Identification Challenge #7 Reveal

January 8th, 2011 - 1:31 PM | Filed under Identification Challenges | 2 Comments

All commenters correctly determined that this was a moth:

January 26, 2010 | Caraça Natural Park, Minas Gerais, Brazil

At the time I took the picture, I assumed this was a butterfly. It acted like a butterfly, being active during the day and the way it held its wings (not folded over the back like many moths).

It was only when reviewing the photo later that I noticed it looked a bit odd for a butterfly. Like many commenters, I noted the lack of clubbed antennae. I didn’t try to identify it, but I remembered it when I read an interesting short article in a recent issue of Natural History magazine. The article was all about day flying moths in the subfamily Dioptinae (family Notodontidae). I emailed the author, James S. Miller, asking if he thought this might be one. Here’s his response:

That moth is either a Geometrid in the subfamily Sterrhinae, or a Noctuid
in the subfamily Agaristinae. I wouldn’t be able to tell without looking
at its wing venations and tympanum. Sadly, not a dioptine. It looks
exactly like several species in the dioptine genus Erbessa however, so you
were not far off. Mimicry in these taxa is phenomenal.

Thanks to Mr. Miller for responding.

Identification Challenge #7

January 5th, 2011 - 8:24 PM | Filed under Identification Challenges | 8 Comments

January 26, 2010 | Caraça Natural Park, Minas Gerais, Brazil

This challenge will be straightforward. Is this a butterfly or a moth? Why?

Here’s a habitat shot, showing the shot above was taken during the day. The subject above is the yellow speck near the bottom, center right.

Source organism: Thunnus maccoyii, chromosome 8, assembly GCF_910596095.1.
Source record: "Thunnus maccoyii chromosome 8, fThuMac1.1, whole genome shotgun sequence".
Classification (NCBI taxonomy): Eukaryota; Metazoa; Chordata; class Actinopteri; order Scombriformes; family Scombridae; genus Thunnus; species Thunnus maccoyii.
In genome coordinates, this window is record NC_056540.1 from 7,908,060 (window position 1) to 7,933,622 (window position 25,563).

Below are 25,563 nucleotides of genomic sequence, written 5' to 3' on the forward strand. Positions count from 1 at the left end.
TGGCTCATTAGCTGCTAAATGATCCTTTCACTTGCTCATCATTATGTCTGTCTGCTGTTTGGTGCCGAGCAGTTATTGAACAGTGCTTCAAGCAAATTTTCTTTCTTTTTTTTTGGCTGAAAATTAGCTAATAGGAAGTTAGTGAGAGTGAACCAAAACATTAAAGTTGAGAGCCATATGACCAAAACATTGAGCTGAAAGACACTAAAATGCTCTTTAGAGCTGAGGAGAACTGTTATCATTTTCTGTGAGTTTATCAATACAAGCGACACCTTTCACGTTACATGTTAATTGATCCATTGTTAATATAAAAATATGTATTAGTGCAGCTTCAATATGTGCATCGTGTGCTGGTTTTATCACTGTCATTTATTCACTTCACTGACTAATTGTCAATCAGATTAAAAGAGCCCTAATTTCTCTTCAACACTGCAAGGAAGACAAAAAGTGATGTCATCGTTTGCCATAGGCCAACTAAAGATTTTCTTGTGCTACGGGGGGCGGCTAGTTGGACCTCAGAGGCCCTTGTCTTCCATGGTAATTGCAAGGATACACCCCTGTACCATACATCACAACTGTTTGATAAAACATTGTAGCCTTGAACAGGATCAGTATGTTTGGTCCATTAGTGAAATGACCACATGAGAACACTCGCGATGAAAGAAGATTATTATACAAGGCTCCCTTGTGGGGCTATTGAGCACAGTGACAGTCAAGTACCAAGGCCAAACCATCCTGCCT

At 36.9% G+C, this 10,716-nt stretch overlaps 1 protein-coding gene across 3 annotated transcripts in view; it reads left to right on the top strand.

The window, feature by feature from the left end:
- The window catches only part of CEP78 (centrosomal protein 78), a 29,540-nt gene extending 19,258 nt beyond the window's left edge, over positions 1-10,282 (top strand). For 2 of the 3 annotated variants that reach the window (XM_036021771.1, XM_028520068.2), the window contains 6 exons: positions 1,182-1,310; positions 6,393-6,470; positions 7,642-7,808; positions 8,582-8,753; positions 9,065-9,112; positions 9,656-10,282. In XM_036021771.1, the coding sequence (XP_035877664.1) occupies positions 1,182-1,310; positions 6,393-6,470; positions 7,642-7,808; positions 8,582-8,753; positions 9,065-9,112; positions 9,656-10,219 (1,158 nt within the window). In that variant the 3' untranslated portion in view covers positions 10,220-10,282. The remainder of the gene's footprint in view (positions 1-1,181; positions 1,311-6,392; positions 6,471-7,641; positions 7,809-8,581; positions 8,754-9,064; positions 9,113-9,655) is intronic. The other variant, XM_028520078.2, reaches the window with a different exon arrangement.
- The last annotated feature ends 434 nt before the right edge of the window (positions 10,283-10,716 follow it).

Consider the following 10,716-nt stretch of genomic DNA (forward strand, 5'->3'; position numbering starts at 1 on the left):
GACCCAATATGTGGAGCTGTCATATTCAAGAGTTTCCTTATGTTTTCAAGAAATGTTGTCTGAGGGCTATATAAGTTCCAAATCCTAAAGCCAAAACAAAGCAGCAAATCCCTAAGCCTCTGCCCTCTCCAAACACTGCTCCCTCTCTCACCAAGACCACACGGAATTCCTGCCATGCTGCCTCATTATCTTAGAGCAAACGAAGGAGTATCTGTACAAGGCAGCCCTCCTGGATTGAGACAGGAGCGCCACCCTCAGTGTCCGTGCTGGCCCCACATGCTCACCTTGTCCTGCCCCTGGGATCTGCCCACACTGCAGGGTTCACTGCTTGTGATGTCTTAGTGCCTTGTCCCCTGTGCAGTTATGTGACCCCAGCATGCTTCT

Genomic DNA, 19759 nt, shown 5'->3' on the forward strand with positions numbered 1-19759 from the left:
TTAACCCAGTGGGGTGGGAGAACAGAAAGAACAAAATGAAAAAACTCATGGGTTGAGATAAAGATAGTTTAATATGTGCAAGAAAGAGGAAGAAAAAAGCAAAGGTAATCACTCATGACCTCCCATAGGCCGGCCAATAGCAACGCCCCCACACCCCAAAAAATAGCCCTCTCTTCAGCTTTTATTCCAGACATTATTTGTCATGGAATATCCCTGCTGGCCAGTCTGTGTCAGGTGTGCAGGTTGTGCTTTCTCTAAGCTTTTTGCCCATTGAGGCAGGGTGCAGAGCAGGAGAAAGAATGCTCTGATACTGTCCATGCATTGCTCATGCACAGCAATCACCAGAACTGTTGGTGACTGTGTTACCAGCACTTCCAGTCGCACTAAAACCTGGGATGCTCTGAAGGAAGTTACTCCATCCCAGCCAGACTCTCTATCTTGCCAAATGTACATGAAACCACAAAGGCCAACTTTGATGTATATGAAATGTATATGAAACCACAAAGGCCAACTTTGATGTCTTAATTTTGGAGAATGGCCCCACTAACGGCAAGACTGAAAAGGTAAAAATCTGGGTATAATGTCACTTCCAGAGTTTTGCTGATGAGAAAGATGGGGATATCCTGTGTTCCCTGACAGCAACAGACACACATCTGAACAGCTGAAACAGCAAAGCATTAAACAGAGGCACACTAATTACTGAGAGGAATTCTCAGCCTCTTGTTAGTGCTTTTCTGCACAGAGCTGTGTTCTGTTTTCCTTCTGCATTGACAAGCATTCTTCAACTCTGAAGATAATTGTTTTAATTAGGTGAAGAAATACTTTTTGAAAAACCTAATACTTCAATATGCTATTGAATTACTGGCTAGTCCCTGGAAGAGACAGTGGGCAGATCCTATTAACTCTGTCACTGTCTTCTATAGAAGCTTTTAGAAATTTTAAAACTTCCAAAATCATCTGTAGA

Subject above is just barely visible here

Mass Pupation

January 3rd, 2011 - 8:41 PM | Filed under Featured Photos | No comments

January 27, 2010 | Caraça Natural Park, Minas Gerais, Brazil

I found one other grouping of exuviae in the area where I found the one above. I’ve never seen anything like this locally. I believe these are from lepidopterans. There is a slight layer of silk on the bark. Up close, I saw some cast off head capsules. Look closely above, and you’ll notice a leg that must have broken off while struggling free.

I know some caterpillars are gregarious as early instars, but I thought they generally went their separate ways as final instars. I thought this was interesting evidence that in at least one species, they pupate and perhaps eclose together.

Crypsis Challenge #7 Reveal

December 26th, 2010 - 6:32 PM | Filed under Crypsis Challenges | 2 Comments

January 28, 2010 | Caraça Natural Park, Minas Gerais, Brazil

Commenters had no trouble finding the cryptic critter circled above on a partially eaten leaf. No one figured out that it was a caterpillar though, and a rather bizarre one at that. Here’s a closer look.

It's a caterpillar

It does a pretty good job, I think, of blending in with the damaged areas of the other leaves. I suspect the brown leaf areas were damaged by an earlier instar that chews away at the surface of the leaf rather than eating the entire thing. It looks formidable and I didn’t risk touching it. Those black structures are unlike anything I’ve seen on a caterpillar.

Here’s a head shot.

Head on view